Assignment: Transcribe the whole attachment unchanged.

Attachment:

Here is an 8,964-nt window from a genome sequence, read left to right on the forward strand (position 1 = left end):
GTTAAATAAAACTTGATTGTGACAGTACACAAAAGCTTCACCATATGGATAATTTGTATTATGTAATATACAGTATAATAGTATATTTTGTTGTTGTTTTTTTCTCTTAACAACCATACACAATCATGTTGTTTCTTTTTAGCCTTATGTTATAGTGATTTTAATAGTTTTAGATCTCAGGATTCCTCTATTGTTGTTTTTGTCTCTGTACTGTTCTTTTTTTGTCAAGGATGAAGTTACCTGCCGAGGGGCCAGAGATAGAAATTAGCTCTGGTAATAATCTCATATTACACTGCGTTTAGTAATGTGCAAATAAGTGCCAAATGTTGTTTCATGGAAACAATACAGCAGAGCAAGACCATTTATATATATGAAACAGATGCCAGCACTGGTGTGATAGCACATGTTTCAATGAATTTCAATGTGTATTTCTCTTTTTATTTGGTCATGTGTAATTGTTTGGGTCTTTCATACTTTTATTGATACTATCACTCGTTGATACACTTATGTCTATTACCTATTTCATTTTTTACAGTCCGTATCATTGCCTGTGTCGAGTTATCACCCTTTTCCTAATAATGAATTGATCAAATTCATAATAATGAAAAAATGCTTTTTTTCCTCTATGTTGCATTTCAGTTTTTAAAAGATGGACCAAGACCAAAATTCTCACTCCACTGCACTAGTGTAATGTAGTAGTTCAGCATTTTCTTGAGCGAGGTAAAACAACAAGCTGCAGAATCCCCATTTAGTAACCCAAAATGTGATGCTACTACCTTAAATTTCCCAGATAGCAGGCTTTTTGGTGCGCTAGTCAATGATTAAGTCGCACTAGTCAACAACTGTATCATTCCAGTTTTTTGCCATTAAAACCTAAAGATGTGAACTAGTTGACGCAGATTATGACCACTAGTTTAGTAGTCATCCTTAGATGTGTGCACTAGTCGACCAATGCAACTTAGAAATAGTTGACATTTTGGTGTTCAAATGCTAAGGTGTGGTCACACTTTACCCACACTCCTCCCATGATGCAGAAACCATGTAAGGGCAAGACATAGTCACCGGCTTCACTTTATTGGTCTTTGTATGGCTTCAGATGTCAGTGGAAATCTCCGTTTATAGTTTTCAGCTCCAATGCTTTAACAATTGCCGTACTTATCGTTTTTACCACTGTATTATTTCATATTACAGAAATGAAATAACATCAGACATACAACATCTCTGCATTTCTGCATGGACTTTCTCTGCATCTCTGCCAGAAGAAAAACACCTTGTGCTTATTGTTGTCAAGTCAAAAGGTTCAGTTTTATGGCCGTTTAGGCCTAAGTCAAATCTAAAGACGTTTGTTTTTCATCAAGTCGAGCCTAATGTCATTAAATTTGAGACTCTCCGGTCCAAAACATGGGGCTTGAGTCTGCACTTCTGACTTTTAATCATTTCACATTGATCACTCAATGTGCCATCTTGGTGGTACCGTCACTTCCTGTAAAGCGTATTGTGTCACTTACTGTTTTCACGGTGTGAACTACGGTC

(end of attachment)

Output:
Here is an 8,964-nt window from a genome sequence, read left to right on the forward strand (position 1 = left end):
GTTAAATAAAACTTGATTGTGACAGTACACAAAAGCTTCACCATATGGATAATTTGTATTATGTAATATACAGTATAATAGTATATTTTGTTGTTGTTTTTTTCTCTTAACAACCATACACAATCATGTTGTTTCTTTTTAGCCTTATGTTATAGTGATTTTAATAGTTTTAGATCTCAGGATTCCTCTATTGTTGTTTTTGTCTCTGTACTGTTCTTTTTTTGTCAAGGATGAAGTTACCTGCCGAGGGGCCAGAGATAGAAATTAGCTCTGGTAATAATCTCATATTACACTGCGTTTAGTAATGTGCAAATAAGTGCCAAATGTTGTTTCATGGAAACAATACAGCAGAGCAAGACCATTTATATATATGAAACAGATGCCAGCACTGGTGTGATAGCACATGTTTCAATGAATTTCAATGTGTATTTCTCTTTTTATTTGGTCATGTGTAATTGTTTGGGTCTTTCATACTTTTATTGATACTATCACTCGTTGATACACTTATGTCTATTACCTATTTCATTTTTTACAGTCCGTATCATTGCCTGTGTCGAGTTATCACCCTTTTCCTAATAATGAATTGATCAAATTCATAATAATGAAAAAATGCTTTTTTTCCTCTATGTTGCATTTCAGTTTTTAAAAGATGGACCAAGACCAAAATTCTCACTCCACTGCACTAGTGTAATGTAGTAGTTCAGCATTTTCTTGAGCGAGGTAAAACAACAAGCTGCAGAATCCCCATTTAGTAACCCAAAATGTGATGCTACTACCTTAAATTTCCCAGATAGCAGGCTTTTTGGTGCGCTAGTCAATGATTAAGTCGCACTAGTCAACAACTGTATCATTCCAGTTTTTTGCCATTAAAACCTAAAGATGTGAACTAGTTGACGCAGATTATGACCACTAGTTTAGTAGTCATCCTTAGATGTGTGCACTAGTCGACCAATGCAACTTAGAAATAGTTGACATTTTGGTGTTCAAATGCTAAGGTGTGGTCACACTTTACCCACACTCCTCCCATGATGCAGAAACCATGTAAGGGCAAGACATAGTCACCGGCTTCACTTTATTGGTCTTTGTATGGCTTCAGATGTCAGTGGAAATCTCCGTTTATAGTTTTCAGCTCCAATGCTTTAACAATTGCCGTACTTATCGTTTTTACCACTGTATTATTTCATATTACAGAAATGAAATAACATCAGACATACAACATCTCTGCATTTCTGCATGGACTTTCTCTGCATCTCTGCCAGAAGAAAAACACCTTGTGCTTATTGTTGTCAAGTCAAAAGGTTCAGTTTTATGGCCGTTTAGGCCTAAGTCAAATCTAAAGACGTTTGTTTTTCATCAAGTCGAGCCTAATGTCATTAAATTTGAGACTCTCCGGTCCAAAACATGGGGCTTGAGTCTGCACTTCTGACTTTTAATCATTTCACATTGATCACTCAATGTGCCATCTTGGTGGTACCGTCACTTCCTGTAAAGCGTATTGTGTCACTTACTGTTTTCACGGTGTGAACTACGGTC